Belice Valley Wines

This eco-friendly cooperative is rebuilding tradition.


In 1968, an earthquake devastated the Sicilian region of the Belice Valley, crumbling ancient towns and shaking the South West of the island to dust. More than 100,000 local people were made homeless by the natural disaster, and the “ghost town” of Poggioreale, which was totally ruined, remains an eerie monument to the destruction, now visited by more tourists than its rebuilt neighbours. 

Many local wine growers left the area to restart their life elsewhere, leaving vineyards in Belice to be sold or swallowed up by larger companies, and to a few producers using international varieties such as Chardonnay, Merlot and Cabernet Sauvignon. In 1998 though, a group of young wine growers emerged, keen to rebuild the appellation’s winemaking communities and bring indigenous grapes back to the area. 

Set in a beautiful landscape of rolling hills and dramatic cliffs, the vineyards of these young Sicilians are today baked by the sun and cooled by the sea air, providing a microclimate that’s ideal for nurturing vineyards of important indigenous grape varieties such as Nero D’Avola, Grillo, Cataratto, Zibibbo, Grecanico and Inzolia, alongside more international varieties and grapes from Mainland Italy like Sangiovese, Frappato and Nerello Mascalese. In the wilder corners of the vineyard, head-trained vines crouch, gnarled and stout, pruned in this ancient way to keep low, protected against gales blowing in from the sea.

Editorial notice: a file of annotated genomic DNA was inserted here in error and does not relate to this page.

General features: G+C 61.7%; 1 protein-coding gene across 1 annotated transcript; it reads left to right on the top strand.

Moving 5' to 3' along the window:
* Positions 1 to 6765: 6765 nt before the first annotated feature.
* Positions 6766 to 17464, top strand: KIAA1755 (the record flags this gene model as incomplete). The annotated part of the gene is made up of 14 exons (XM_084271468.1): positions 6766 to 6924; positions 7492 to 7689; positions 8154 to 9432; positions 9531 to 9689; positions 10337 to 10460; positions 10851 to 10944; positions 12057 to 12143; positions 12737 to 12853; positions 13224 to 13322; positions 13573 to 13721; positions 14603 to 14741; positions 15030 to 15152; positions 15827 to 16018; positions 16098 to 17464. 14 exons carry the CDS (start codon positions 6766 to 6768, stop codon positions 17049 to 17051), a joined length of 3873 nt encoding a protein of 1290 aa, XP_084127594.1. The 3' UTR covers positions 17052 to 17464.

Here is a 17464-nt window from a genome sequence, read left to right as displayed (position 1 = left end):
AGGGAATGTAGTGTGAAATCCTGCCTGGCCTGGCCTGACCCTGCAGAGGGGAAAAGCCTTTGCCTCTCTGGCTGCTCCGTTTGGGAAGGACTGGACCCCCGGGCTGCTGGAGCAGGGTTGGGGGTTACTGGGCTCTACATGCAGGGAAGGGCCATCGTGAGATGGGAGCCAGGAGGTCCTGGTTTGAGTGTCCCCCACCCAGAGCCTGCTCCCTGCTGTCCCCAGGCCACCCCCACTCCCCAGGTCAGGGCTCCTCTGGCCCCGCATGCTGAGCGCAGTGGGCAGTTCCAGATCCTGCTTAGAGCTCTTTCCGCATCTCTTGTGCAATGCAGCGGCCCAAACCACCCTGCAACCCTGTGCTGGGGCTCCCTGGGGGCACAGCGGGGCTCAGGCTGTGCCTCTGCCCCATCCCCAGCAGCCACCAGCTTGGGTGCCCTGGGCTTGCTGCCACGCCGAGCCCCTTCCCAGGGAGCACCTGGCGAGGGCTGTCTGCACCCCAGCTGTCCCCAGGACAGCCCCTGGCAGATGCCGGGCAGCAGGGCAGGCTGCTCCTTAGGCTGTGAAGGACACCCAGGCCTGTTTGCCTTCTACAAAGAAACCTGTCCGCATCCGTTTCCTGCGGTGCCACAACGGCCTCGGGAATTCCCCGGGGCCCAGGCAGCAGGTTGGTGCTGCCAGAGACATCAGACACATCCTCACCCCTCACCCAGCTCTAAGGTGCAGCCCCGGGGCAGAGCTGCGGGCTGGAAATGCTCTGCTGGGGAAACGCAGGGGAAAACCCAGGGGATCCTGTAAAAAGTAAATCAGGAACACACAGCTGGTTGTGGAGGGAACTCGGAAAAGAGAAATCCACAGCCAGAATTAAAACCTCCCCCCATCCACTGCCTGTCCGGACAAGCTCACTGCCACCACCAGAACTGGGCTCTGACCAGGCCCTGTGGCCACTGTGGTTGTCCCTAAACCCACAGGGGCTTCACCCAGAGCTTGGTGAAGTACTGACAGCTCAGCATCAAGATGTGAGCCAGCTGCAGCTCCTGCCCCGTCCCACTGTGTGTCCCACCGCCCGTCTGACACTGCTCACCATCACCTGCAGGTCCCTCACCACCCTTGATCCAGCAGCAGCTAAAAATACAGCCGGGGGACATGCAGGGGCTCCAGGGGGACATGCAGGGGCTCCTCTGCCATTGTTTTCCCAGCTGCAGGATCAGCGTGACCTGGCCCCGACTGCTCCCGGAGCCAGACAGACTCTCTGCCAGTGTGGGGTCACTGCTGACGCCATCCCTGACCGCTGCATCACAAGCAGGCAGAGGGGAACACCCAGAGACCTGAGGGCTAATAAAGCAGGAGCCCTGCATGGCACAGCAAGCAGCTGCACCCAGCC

Thanks to millennia of changes, the soil in this part of Sicily is highly variable. Earthquakes, volcanic eruptions and emergence from the sea have all played their part in the geological marvel that is this island. Limestone, volcanic ash, pumice, sand, grit and chalk all appear in the soil, bringing unique texture, aroma and minerality to their wines. It is a beautiful bigger picture of their wine composed of tiny essential fragments, each as unique and important as the last. 

This incredible local terroir is, of course, vital to Sicilian wines, and so the entire Sicilian viticolture is working to drastically reduce their impact on the environment 

A lot of winegrowers use eco-friendly and sustainable working practices too. Here, every single step of the winemaking journey should be taken with sustainability in mind, because without sustainability, there is no future for winemaking. And what would be the fun in a future without wine?

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